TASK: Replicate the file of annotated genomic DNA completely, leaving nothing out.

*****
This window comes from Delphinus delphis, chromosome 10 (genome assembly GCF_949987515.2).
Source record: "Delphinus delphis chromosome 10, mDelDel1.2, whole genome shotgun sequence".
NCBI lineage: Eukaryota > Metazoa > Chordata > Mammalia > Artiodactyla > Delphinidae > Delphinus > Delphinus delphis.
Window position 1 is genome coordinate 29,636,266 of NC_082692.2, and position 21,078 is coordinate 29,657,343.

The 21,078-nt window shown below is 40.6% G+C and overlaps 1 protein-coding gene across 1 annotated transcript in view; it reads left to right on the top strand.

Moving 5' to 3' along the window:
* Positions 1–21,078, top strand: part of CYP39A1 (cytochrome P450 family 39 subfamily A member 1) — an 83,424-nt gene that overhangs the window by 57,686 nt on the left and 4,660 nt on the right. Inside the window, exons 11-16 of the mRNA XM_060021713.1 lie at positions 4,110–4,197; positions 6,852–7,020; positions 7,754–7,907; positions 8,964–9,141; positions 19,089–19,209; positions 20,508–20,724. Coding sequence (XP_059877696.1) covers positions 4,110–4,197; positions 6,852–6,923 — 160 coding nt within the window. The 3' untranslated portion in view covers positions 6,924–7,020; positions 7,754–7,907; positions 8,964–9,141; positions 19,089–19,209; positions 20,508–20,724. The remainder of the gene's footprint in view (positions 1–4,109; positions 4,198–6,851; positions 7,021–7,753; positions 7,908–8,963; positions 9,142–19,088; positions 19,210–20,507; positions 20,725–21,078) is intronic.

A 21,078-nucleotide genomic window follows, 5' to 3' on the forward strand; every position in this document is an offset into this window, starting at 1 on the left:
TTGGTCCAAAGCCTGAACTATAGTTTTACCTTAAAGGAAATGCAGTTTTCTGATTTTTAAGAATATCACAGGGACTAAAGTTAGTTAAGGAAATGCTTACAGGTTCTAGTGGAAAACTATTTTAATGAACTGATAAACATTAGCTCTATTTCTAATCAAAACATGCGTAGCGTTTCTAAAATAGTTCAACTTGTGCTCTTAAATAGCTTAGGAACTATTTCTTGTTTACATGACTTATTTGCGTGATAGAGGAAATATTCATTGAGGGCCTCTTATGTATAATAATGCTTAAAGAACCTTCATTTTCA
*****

This window comes from Delphinus delphis, chromosome 10 (genome assembly GCF_949987515.2).
Source record: "Delphinus delphis chromosome 10, mDelDel1.2, whole genome shotgun sequence".
NCBI lineage: Eukaryota > Metazoa > Chordata > Mammalia > Artiodactyla > Delphinidae > Delphinus > Delphinus delphis.
Window position 1 is genome coordinate 29,636,266 of NC_082692.2, and position 21,078 is coordinate 29,657,343.

The 21,078-nt window shown below is 40.6% G+C and overlaps 1 protein-coding gene across 1 annotated transcript in view; it reads left to right on the top strand.

Moving 5' to 3' along the window:
* Positions 1–21,078, top strand: part of CYP39A1 (cytochrome P450 family 39 subfamily A member 1) — an 83,424-nt gene that overhangs the window by 57,686 nt on the left and 4,660 nt on the right. Inside the window, exons 11-16 of the mRNA XM_060021713.1 lie at positions 4,110–4,197; positions 6,852–7,020; positions 7,754–7,907; positions 8,964–9,141; positions 19,089–19,209; positions 20,508–20,724. Coding sequence (XP_059877696.1) covers positions 4,110–4,197; positions 6,852–6,923 — 160 coding nt within the window. The 3' untranslated portion in view covers positions 6,924–7,020; positions 7,754–7,907; positions 8,964–9,141; positions 19,089–19,209; positions 20,508–20,724. The remainder of the gene's footprint in view (positions 1–4,109; positions 4,198–6,851; positions 7,021–7,753; positions 7,908–8,963; positions 9,142–19,088; positions 19,210–20,507; positions 20,725–21,078) is intronic.

A 21,078-nucleotide genomic window follows, 5' to 3' on the forward strand; every position in this document is an offset into this window, starting at 1 on the left:
TTGGTCCAAAGCCTGAACTATAGTTTTACCTTAAAGGAAATGCAGTTTTCTGATTTTTAAGAATATCACAGGGACTAAAGTTAGTTAAGGAAATGCTTACAGGTTCTAGTGGAAAACTATTTTAATGAACTGATAAACATTAGCTCTATTTCTAATCAAAACATGCGTAGCGTTTCTAAAATAGTTCAACTTGTGCTCTTAAATAGCTTAGGAACTATTTCTTGTTTACATGACTTATTTGCGTGATAGAGGAAATATTCATTGAGGGCCTCTTATGTATAATAATGCTTAAAGAACCTTCATTTTCA